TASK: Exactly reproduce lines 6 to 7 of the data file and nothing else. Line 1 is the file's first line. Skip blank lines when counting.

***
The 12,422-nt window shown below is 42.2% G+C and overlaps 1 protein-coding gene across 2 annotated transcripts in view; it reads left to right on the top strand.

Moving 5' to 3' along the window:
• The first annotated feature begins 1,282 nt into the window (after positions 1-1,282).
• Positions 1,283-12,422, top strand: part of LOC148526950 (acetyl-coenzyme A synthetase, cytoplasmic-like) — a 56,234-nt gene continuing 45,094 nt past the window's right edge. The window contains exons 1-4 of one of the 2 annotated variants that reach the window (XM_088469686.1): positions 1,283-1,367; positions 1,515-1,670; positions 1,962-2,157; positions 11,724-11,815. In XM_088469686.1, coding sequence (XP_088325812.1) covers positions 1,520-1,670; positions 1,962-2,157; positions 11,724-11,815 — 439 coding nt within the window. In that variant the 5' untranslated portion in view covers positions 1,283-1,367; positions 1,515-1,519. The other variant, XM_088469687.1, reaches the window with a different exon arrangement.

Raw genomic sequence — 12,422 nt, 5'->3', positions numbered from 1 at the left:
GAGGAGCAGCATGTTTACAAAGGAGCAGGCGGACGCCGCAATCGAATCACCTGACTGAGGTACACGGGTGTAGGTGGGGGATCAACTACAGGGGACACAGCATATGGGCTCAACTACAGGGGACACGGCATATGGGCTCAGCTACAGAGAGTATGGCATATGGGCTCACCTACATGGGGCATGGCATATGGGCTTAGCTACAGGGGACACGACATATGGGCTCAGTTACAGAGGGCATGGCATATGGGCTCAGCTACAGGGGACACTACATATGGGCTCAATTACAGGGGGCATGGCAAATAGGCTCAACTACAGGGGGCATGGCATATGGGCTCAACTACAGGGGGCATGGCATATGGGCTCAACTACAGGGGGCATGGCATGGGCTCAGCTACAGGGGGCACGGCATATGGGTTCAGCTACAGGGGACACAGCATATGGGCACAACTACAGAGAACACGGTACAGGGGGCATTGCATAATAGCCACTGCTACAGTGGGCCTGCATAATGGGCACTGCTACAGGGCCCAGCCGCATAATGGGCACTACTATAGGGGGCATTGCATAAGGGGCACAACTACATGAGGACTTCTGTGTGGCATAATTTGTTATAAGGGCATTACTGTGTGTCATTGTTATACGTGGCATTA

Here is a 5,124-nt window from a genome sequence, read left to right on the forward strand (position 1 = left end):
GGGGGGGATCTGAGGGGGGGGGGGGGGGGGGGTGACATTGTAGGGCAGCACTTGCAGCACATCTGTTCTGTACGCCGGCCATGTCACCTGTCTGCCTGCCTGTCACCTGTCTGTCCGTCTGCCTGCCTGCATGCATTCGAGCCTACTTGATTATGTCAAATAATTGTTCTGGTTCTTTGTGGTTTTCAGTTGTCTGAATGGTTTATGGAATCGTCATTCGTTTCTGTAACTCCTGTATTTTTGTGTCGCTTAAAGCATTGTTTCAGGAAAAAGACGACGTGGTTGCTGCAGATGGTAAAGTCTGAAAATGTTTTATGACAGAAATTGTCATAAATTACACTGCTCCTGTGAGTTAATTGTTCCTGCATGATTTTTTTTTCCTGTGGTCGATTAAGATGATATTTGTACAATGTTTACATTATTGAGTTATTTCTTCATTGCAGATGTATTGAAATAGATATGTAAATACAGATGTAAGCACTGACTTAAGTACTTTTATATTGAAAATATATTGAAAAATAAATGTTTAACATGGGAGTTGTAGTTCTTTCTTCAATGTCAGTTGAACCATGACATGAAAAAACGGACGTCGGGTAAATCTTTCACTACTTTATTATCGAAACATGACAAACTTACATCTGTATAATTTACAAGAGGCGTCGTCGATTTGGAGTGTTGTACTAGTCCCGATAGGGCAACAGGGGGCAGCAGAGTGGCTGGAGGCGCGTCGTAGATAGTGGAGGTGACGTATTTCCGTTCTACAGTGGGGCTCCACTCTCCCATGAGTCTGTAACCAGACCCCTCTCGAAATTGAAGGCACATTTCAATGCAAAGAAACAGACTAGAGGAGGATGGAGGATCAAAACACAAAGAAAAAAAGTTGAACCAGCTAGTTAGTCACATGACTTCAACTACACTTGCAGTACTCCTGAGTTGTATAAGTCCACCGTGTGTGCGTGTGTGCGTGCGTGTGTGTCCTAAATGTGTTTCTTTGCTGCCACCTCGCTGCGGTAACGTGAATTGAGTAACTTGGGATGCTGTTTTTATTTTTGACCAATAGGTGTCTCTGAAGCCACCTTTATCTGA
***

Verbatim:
GAGGAGCAGCATGTTTACAAAGGAGCAGGCGGACGCCGCAATCGAATCACCTGACTGAGGTACACGGGTGTAGGTGGGGGATCAACTACAGGGGACACAGCATATGGGCTCAACTACAGGGGACACGGCATATGGGCTCAGCTACAGAGAGTATGGCATATGGGCTCACCTACATGGGGCATGGCATATGGGCTTAGCTACAGGGGACACGACATATGGGCTCAGTTACAGAGGGCATGGCATATGGGCTCAGCTACAGGGGACACTACATATGGGCTCAATTACAGGGGGCATGGCAAATAGGCTCAACTACAGGGGGCATGGCATATGGGCTCAACTACAGGGGGCATGGCATATGGGCTCAACTACAGGGGGCATGGCATGGGCTCAGCTACAGGGGGCACGGCATATGGGTTCAGCTACAGGGGACACAGCATATGGGCACAACTACAGAGAACACGGTACAGGGGGCATTGCATAATAGCCACTGCTACAGTGGGCCTGCATAATGGGCACTGCTACAGGGCCCAGCCGCATAATGGGCACTACTATAGGGGGCATTGCATAAGGGGCACAACTACATGAGGACTTCTGTGTGGCATAATTTGTTATAAGGGCATTACTGTGTGTCATTGTTATACGTGGCATTA

Here is a 5,124-nt window from a genome sequence, read left to right on the forward strand (position 1 = left end):